• 41. Brand management •  My focus was on how strategic brand management (and branding) were seen and how it relates to the organization •  Is it just tactics or strategic thinking? •  Mind-share: brand management is a top level function, heavily coordinated •  Emotional: brand management is managing the details, the whole organization must embody the "story"
  • 42. Brand management (cont.) •  Viral: "viral is an addition to the toolbox” •  But then again the model calls for building products that will create buzz, so which is it? •  Also, viral calls for transparency and an overhaul in employee training and rewarding •  Viral branding's problem: it hasn't been collected into a single discipline yet, it's very scattered at the moment. Lack of academic writing hurts. •  Cultural: brand management is a consumer management and communications issue •  Faarquah (1994) “Branding is more than communication!)
  • 43. Brand management (concl.) •  Holt (2004): Iconic brands are strong brands if you measure them with mind-share, emotional and viral standards  “ante to the market” •  So if the basis for all models is mind-share, and mind- share is strategic, aren’t they all strategic? •  Not necessarily. E.g. proponents of Total Marketing call for all sections of the company to be considered marketing. “Strategic” is thus a question of degree. •  Emotional, viral & cultural all call for making the brand seem scarce and limiting short term sales to not hurt the long term. That’s strategic!
  • 44. Competitive Environment •  Competitive advantages are quickly copied •  “Only branding can provide competitive advantage anymore” (take this with a grain of salt, though) •  Emotional: (visual) branding is now even more important because of globalization  images and experiences work better in different markets •  Emotional: quality and logistics have been commoditized (Pine & Gilmore 1999) •  Emotional & viral: Market information is nearing perfect, people can sniff out the best deals
  • 45. Competitive Environment •  Christopher (1996): "Consumer sophistication and advertising's declining impact are two of the biggest changes that have impacted the marketplace” •  Arms race advertising: once one medium has been saturated and clogged, advertisers look for the next, e.g. Holt (2002) "Why do brands cause trouble?” •  Viral was born as a result of traditional advertising losing its efficiency. Much of this is overstated, though •  Cultural: your competitors are not only in the same product category, but also different fields altogether! (movies, books, films, politicians)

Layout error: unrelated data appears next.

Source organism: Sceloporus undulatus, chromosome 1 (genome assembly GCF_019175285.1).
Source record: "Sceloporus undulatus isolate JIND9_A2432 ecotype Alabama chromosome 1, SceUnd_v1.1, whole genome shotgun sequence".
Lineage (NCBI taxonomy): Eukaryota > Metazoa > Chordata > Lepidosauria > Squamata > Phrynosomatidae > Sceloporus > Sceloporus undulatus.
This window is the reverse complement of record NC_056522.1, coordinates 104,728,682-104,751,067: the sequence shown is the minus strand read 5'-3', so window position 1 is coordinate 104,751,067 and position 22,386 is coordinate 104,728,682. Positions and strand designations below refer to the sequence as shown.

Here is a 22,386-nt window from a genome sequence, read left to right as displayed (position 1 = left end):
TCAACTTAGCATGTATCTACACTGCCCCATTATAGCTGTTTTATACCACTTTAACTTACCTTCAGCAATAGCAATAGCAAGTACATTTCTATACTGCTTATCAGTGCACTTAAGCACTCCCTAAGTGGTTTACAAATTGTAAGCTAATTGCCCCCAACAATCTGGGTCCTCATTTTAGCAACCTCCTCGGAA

• 46. Brand building process (1/3) 1. Mind-share: put in place the brand organization, the thinking, the initial core promise, and the tangible brand elements. Emphasis strategic nature of brand building in organization. 2. Emotional: add more layers to the brand and take a heavy emphasis in sensorial elements of the brand and the brand’s experiential elements especially in retail environments. Make the brand “smashable”, so that the brand can be identified even from the tiniest bit (Lindstrom 2003)
  • 47. Brand building process (2/3) 3. Viral: consumers should be able to pick up the brand they’ve just smashed and give new meaning to it. Crucial in online environments, where all brand elements need to be interactive and shareable. The brand’s communications need to become two-way channels for dialogue. 4. Cultural: work hard to get the right kind of consumers to give the brand meaning and be proactive in shaping the brand to become culturally relevant in the hands of storytellers as well. Monitor changes in brand meaning and try to guide this evolution to the right direction.
  • 48. Brand building process (3/3)
  • 49. Example:
  • 50. Cultural branding
  • 51. Emotional branding
  • 52. Emotional branding
  • 53. What about that “other” culture? •  excellence of taste in the fine arts and humanities, also known as high culture •  an integrated pattern of human knowledge, belief, and behavior that depends upon the capacity for symbolic thought and social learning •  the set of shared attitudes, values, goals, and practices that characterizes an institution, organization or group